The next phase of the scientific view of evolution was triggered by a book published by Julian Huxley in 1942 which blended the recent discoveries, at the time, in genetics into the evolution equation. For the next 70 years, science saw the delivery of the DNA model and the decoding of the genome. As the work on the human genome began, scientists expected to find upwards of 2 million genes. Today that number is estimated to be about 22,000. (The shrinking human protein coding complement: are there now fewer than 20,000 genes?, 2014). Still much is to be understood about the operation of DNA and it’s supporting cast within the cell.
Let’s look at one aspect of the gene-centered story of evolution that has developed over the last several decades. As the number of identified genes and the associated content of those genes dropped dramatically, some jumped at the early findings to bolster the case for evolution.
In an article published in the Scientific American in September of 2012, Ashutosh Jogalekar wrote that junk DNA could be attributed to the mess created by millions of years of evolution.
The standard evolutionary picture tells us that evolution is messy, incomplete and inefficient. DNA consists of many kinds of sequences. Some sequences have a bonafide biological function in that they are transcribed and then translated into proteins that have a clear physiological role. Then there are sequences which are only transcribed into RNA which doesn’t do anything. There are also sequences which are only bound by DNA-binding proteins (which was one of the definitions of “functional” the ENCODE scientists subscribed to). Finally, there are sequences which don’t do anything at all. Many of these sequences consist of pseudo genes and transposons and are defective and dysfunctional genes from viruses and other genetic flotsam, inserted into our genome through our long, imperfect and promiscuous genetic history. If we can appreciate that evolution is a flawed, piecemeal, inefficient and patchwork process, we should not be surprised to find this diversity of sequences with varying degrees of function or with no function in our genome.” (Jogalekar, 2012)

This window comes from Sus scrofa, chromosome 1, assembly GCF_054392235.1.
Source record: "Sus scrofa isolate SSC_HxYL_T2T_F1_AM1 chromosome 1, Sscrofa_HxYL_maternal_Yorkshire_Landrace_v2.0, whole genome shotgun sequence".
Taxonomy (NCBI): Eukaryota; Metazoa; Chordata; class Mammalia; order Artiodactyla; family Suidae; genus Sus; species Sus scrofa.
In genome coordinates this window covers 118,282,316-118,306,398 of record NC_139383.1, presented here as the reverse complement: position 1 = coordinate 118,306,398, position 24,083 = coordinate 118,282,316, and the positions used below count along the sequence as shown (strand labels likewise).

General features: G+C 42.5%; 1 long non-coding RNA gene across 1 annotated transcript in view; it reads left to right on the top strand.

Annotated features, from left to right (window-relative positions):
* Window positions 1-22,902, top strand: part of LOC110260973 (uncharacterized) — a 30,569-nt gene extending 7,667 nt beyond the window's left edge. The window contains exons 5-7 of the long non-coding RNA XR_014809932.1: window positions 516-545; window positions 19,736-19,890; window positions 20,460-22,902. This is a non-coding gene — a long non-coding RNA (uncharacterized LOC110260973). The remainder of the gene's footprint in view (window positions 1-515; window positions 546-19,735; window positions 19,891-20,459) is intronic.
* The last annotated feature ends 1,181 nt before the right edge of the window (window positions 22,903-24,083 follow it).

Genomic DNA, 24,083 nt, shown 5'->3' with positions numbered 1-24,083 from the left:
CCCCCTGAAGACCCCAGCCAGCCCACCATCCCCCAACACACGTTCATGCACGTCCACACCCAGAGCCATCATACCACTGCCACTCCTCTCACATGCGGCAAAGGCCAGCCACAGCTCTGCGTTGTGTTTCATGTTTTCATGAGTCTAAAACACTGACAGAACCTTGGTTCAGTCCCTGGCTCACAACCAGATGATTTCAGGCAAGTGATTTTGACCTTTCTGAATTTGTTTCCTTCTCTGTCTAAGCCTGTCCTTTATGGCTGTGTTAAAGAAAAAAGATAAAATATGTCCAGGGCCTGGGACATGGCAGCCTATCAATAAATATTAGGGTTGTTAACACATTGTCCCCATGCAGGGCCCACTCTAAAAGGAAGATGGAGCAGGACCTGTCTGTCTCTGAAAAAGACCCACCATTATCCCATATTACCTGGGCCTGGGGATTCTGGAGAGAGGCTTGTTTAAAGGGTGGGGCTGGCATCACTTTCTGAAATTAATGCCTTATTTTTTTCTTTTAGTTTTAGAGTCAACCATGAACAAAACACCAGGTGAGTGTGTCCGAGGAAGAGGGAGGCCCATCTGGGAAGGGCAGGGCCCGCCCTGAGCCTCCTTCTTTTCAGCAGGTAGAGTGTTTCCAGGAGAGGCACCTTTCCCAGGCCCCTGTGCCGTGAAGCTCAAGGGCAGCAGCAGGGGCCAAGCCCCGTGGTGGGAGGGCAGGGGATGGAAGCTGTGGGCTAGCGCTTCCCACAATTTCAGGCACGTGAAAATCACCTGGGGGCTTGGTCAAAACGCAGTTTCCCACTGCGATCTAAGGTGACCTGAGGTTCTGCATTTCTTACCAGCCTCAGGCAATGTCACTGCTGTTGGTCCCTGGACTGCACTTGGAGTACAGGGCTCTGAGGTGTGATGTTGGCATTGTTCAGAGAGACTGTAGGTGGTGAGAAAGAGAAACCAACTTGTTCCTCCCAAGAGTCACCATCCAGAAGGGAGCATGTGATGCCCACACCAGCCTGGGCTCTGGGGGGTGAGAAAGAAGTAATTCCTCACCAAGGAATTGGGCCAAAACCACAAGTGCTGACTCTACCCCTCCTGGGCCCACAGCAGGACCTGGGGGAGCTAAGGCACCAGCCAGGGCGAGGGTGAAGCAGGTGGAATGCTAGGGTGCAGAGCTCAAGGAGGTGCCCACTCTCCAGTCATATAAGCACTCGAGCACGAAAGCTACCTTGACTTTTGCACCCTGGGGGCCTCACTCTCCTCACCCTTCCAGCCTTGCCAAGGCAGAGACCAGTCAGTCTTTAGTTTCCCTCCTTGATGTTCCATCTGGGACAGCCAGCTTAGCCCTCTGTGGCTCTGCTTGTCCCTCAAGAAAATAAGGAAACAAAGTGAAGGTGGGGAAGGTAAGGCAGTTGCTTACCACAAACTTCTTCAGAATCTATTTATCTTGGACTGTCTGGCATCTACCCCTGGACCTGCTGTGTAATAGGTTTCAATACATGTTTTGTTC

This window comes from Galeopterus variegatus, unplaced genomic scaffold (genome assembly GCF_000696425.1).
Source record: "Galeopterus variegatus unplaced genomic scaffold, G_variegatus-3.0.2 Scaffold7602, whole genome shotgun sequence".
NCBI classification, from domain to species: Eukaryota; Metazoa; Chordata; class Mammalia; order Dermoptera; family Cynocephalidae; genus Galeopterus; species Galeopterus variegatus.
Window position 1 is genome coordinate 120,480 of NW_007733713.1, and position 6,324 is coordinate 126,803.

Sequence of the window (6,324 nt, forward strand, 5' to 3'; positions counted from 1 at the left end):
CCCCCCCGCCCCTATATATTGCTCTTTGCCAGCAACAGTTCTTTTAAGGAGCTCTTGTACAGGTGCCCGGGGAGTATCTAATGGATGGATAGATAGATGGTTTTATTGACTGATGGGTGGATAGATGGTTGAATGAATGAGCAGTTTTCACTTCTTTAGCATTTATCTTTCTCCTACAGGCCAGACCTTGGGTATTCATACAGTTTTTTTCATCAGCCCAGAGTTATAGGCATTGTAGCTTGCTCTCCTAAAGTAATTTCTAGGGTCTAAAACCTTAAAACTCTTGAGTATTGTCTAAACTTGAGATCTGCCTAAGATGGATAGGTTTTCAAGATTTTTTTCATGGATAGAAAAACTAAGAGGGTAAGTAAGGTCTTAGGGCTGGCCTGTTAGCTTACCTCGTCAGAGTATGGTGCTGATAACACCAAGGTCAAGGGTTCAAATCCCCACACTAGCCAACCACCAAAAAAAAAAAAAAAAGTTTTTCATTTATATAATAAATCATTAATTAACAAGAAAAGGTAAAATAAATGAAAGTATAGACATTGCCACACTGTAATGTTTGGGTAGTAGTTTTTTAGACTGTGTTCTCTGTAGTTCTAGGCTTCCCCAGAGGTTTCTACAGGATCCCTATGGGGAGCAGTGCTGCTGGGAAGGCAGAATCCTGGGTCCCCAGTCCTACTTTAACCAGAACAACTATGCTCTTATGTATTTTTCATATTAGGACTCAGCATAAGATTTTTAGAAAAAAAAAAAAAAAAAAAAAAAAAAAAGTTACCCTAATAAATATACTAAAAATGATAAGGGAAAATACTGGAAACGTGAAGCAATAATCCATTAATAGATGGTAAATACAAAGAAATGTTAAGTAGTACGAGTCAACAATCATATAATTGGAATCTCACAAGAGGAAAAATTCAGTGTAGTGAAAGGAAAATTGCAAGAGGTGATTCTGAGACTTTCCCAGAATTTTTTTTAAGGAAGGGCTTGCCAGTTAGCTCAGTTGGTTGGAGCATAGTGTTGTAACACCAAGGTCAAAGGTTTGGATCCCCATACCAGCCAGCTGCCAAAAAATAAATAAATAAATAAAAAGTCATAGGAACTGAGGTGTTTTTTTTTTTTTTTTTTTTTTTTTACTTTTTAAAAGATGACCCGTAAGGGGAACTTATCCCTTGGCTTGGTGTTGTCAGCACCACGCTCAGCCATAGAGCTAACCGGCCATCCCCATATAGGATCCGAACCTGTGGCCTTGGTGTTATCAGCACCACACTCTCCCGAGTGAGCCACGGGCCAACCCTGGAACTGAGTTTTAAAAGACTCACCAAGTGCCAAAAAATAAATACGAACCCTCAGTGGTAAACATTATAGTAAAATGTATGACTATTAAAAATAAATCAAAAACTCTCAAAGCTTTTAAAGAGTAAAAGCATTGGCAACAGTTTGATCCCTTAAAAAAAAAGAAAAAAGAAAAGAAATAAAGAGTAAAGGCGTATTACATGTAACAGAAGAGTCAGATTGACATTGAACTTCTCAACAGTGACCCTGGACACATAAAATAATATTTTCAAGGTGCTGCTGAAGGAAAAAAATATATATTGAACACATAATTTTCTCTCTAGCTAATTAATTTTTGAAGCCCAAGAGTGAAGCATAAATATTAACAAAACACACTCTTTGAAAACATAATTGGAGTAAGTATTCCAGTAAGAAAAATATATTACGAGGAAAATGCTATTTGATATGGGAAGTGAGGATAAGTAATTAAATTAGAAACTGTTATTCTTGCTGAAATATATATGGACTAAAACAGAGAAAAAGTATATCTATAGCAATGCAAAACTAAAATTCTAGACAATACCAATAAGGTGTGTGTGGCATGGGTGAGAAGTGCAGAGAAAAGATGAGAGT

Richard Dawkins, in his best seller, The Greatest Show On Earth, suggested that much of the human genome was worthless. “It is a remarkable fact that the greater part (95 percent in the case of humans) of the genome might as well not be there, for all the difference it makes.” (Dawkins, 2009, p. 333)
As research has continued, the adage that one man’s junk can be another man’s treasure seems to be born out. While the vast majority of the genome did not directly produce the proteins, enzymes, and hormones necessary for life, it was becoming apparent that there is much more to the story. These castoffs, now called non-coding DNA, are now being shown to have a significant role in how genes are expressed or managed.